Wonder what would happen if you decided to give your kid all Chinese names or something like that? Betcha they'd let it through...

dawnation wrote on January 28th, 2011 at 10:34 am
dawnation (elite user)

In our case, since I was the "foreign element" and the whole "child follows mother" rule in play - she was given "viet surname, viet middle name, tay first name" - but we received no instructions about naming her. Actually our biggest problem was on where to register her birth -- it is supposed to take place in the mother's que huong in Vietnam, which of course I lack. I suppose one day the laws will take into account the tay wife factor.

Grant wrote on January 28th, 2011 at 11:06 am
Grant (elite user)

"Beer"

'- Birth registration for children with either parent being a foreigner or stateless person permanently residing in Vietnam while the other is Vietnamese citizen residing at home will be carried out at the commune-level People's Committee of the locality where the person being Vietnamese citizen resides.'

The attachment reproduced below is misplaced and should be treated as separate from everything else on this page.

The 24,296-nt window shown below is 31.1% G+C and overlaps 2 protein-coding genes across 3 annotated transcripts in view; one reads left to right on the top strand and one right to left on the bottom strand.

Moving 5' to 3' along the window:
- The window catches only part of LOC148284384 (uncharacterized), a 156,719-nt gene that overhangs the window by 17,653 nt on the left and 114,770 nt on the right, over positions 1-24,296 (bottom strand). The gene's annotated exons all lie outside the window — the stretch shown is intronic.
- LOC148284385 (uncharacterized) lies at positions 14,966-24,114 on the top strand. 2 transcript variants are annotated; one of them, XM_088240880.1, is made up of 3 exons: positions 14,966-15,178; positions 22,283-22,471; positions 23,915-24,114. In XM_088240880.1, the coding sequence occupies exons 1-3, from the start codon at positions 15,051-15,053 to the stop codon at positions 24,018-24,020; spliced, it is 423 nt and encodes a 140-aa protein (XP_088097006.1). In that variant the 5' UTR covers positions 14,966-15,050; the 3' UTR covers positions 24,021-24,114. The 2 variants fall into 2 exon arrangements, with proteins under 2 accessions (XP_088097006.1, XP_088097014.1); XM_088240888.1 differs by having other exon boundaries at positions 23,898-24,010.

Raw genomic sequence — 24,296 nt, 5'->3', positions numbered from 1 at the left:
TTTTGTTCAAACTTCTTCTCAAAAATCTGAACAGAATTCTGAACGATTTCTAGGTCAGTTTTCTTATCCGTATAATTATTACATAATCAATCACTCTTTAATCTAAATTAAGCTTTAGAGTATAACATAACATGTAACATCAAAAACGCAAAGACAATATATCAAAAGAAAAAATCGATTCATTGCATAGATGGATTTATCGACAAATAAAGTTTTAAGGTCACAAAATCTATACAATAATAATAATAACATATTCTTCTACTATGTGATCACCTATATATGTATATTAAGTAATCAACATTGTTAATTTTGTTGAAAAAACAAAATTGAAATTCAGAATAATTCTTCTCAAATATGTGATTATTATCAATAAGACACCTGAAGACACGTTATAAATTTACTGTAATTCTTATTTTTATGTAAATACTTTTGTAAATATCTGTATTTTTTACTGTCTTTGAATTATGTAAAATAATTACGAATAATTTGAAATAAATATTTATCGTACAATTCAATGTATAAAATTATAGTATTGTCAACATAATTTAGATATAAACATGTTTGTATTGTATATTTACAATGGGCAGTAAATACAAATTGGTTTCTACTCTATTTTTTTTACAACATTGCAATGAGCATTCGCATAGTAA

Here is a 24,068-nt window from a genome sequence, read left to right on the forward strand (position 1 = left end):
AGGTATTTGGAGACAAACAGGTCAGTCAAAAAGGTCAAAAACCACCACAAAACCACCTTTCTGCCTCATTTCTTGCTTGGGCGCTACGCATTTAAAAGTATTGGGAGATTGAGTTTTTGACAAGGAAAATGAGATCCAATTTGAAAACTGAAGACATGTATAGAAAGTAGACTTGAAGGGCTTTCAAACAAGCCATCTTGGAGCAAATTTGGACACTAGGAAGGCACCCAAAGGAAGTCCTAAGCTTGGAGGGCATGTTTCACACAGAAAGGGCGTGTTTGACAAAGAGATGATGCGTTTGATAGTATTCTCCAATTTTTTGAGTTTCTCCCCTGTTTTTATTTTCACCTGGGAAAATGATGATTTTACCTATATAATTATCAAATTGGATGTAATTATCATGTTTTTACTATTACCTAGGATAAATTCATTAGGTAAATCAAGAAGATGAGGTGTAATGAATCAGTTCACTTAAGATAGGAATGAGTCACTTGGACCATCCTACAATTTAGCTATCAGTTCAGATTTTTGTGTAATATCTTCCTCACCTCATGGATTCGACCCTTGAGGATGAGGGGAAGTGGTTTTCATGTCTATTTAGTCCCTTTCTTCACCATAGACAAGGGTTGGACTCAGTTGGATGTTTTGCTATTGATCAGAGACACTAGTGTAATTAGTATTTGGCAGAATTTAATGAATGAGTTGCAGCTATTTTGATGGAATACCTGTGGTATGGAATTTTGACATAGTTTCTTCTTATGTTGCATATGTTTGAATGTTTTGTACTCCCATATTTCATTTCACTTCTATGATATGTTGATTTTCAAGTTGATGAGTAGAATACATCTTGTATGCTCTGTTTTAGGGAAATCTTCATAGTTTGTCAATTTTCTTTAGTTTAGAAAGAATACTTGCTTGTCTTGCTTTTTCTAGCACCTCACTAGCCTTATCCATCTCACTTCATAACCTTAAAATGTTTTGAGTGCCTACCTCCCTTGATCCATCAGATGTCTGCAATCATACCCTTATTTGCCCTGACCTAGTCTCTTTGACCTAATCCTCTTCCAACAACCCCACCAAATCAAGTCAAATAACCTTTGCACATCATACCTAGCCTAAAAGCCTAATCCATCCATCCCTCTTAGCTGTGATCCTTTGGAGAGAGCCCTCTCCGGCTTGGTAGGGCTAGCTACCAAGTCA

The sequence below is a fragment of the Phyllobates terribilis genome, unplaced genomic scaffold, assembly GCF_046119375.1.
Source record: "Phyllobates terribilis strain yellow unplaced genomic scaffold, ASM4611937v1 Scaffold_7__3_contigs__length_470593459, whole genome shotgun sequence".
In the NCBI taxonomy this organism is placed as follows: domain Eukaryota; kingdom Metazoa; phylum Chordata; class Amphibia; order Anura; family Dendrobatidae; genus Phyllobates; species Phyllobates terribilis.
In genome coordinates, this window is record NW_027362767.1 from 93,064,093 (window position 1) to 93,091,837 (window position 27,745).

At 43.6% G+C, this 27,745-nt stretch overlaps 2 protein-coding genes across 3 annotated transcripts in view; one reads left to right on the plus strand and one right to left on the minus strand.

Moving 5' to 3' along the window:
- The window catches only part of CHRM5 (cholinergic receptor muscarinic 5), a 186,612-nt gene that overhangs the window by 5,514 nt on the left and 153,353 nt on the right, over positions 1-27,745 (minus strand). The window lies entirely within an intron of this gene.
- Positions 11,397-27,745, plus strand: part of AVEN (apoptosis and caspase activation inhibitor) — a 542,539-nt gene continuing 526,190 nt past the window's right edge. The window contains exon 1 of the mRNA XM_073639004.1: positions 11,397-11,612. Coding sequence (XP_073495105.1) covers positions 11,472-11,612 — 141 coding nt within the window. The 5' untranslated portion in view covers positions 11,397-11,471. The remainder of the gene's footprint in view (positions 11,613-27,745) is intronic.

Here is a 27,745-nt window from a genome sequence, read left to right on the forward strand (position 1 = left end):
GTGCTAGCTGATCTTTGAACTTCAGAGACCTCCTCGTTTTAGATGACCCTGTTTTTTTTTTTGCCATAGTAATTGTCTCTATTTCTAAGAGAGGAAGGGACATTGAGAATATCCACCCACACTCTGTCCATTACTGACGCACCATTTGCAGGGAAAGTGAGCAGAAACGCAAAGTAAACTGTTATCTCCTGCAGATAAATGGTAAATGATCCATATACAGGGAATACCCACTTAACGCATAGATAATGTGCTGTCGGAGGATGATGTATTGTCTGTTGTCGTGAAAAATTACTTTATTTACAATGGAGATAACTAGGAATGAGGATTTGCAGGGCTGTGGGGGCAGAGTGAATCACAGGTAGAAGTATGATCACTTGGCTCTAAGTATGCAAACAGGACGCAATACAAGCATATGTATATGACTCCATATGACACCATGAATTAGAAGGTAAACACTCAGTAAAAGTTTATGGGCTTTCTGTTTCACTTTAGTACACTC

Well that's what it says - what they actually do is an entirely different matter.

"Beer"

Vegas wrote on January 28th, 2011 at 12:38 pm
Vegas (elite user)

Two mehs? So these people think it's tops for the govt to instruct you what you can and can't name your kid?

Newman wrote on January 28th, 2011 at 5:41 pm
Newman (elite user)

Just to get a really annoying song in your head for the weekend:

That's not my name
That's not my name
That's not my name
That's not my name

They call me...

Grant wrote on January 28th, 2011 at 9:46 pm
Grant (elite user)

"Beer"

The Ting Tings? Your taste in music has reached a new low.

Discussed this with she who is charge and decided that her Mum's maiden name would be cool (as part of what we decide).

I don't have a problem with it as it gives identity but being ordered too is a bit off. I don't like that either. It should be a choice but it's not. Sooooooooo. Screwed.

"Beer"

Vegas wrote on January 31st, 2011 at 5:18 am